Tom is the Centre for Student Engagement Manager at the University of Winchester and the Secretary international network of RAISE (Researching, Advancing and Inspiring Student Engagement). Tom is also the programme leader for Winchester's new PG Cert in Student Engagement in Higher Education, working at the cutting edge of Student Engagement / Students as Partners in International Higher Education. Tom is an expert in the practicalities surrounding Student Engagement / Involvement in University processes and experienced in working with over 20 HEIs from across the UK. Tom has a growing interest in students' sense of belonging, retention and success in Higher Education which he is exploring through his research at Winchester and the Get Involved initiative reviewing the benefits to Student Engagement across the University. Before to August 2017, Tom was the REACT (Realising Engagement through Active Culture Transformation) Project Manager where he facilitated collaborative development between 16 universities around Student Engagement in educational developments. Prior to REACT, Tom was Vice President, Education at Winchester Student Union representing the students of the University of Winchester. During his time as Vice President, Tom gained a particular passion for Student Engagement participations through revamping the Student Academic Representative system and starting up the Winchester Student Fellows Scheme.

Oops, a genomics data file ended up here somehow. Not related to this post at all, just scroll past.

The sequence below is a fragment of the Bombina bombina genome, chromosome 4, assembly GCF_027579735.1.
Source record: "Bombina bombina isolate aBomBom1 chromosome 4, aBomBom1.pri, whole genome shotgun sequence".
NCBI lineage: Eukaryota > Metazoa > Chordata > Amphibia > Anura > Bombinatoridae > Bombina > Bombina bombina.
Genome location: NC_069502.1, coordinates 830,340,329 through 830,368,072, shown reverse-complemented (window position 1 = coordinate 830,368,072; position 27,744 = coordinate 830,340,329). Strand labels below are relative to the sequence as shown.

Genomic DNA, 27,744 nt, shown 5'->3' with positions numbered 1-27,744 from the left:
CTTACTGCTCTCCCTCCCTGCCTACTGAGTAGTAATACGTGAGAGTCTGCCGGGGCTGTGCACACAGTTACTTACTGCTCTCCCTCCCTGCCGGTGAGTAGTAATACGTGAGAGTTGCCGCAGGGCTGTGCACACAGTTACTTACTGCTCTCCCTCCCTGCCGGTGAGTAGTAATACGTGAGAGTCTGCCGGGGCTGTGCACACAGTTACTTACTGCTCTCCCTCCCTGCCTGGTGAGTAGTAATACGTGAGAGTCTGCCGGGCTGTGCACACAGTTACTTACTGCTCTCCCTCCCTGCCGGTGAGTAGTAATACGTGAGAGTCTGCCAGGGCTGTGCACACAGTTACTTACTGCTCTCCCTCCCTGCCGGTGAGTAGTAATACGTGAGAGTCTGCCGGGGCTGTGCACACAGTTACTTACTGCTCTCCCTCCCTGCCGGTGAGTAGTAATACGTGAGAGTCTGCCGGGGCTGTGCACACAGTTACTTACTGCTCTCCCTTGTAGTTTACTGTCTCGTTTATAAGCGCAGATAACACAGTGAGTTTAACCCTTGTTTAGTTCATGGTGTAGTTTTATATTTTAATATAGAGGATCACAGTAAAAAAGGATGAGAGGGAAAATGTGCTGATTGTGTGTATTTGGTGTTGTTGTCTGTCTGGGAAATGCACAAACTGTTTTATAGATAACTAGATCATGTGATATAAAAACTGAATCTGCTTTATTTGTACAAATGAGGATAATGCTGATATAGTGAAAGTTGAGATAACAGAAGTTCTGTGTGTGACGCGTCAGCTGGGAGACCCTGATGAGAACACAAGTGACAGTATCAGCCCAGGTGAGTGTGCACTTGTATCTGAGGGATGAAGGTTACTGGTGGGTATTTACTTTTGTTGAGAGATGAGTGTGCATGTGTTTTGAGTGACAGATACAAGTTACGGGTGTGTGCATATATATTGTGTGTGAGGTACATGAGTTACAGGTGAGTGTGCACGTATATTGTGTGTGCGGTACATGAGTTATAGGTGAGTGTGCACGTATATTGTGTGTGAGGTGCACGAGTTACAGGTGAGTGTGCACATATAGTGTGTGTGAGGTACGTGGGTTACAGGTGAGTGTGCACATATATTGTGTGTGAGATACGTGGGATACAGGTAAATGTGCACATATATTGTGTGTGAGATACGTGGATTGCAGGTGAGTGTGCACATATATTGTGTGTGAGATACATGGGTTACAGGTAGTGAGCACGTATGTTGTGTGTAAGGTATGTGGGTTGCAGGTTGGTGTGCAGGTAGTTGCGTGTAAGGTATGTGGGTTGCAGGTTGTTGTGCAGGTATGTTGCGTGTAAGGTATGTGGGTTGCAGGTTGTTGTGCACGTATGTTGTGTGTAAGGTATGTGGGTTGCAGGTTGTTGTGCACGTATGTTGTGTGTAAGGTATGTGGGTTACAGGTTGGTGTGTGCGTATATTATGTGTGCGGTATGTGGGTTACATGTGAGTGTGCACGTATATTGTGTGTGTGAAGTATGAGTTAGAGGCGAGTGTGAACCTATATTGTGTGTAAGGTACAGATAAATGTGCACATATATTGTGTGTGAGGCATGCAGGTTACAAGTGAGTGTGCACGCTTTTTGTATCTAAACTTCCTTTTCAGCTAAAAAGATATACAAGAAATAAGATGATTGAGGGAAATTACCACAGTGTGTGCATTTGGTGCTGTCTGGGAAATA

Dr Roisín Curran is a Professional Development Manager at Ulster University. She is also a tutor on the Postgraduate Certificate in Higher Education Practice and leading on the development of an MEd. She has a particular interest in student engagement and has published papers on the impact of a 'students as partners' approach on staff student engagement. Roisín led a cross-disciplinary project team at Ulster as part of a national 'What works? Student Retention and Success Change Programme (2013-16)' involving 13 institutions across the UK. This collaborative action research has further extended our knowledge of what works in relation to improving student retention and success. In the role of academic developer, Roisín promotes a curriculum design approach that moves away from overemphasis on specific discipline knowledge to more process models of curriculum sequencing that scaffolds the student journey and that which promotes: a relational-based partnership approach, active learning, peer support, and ways of thinking and practising the discipline. Roisin is a Principal Fellow of the Higher Education Academy.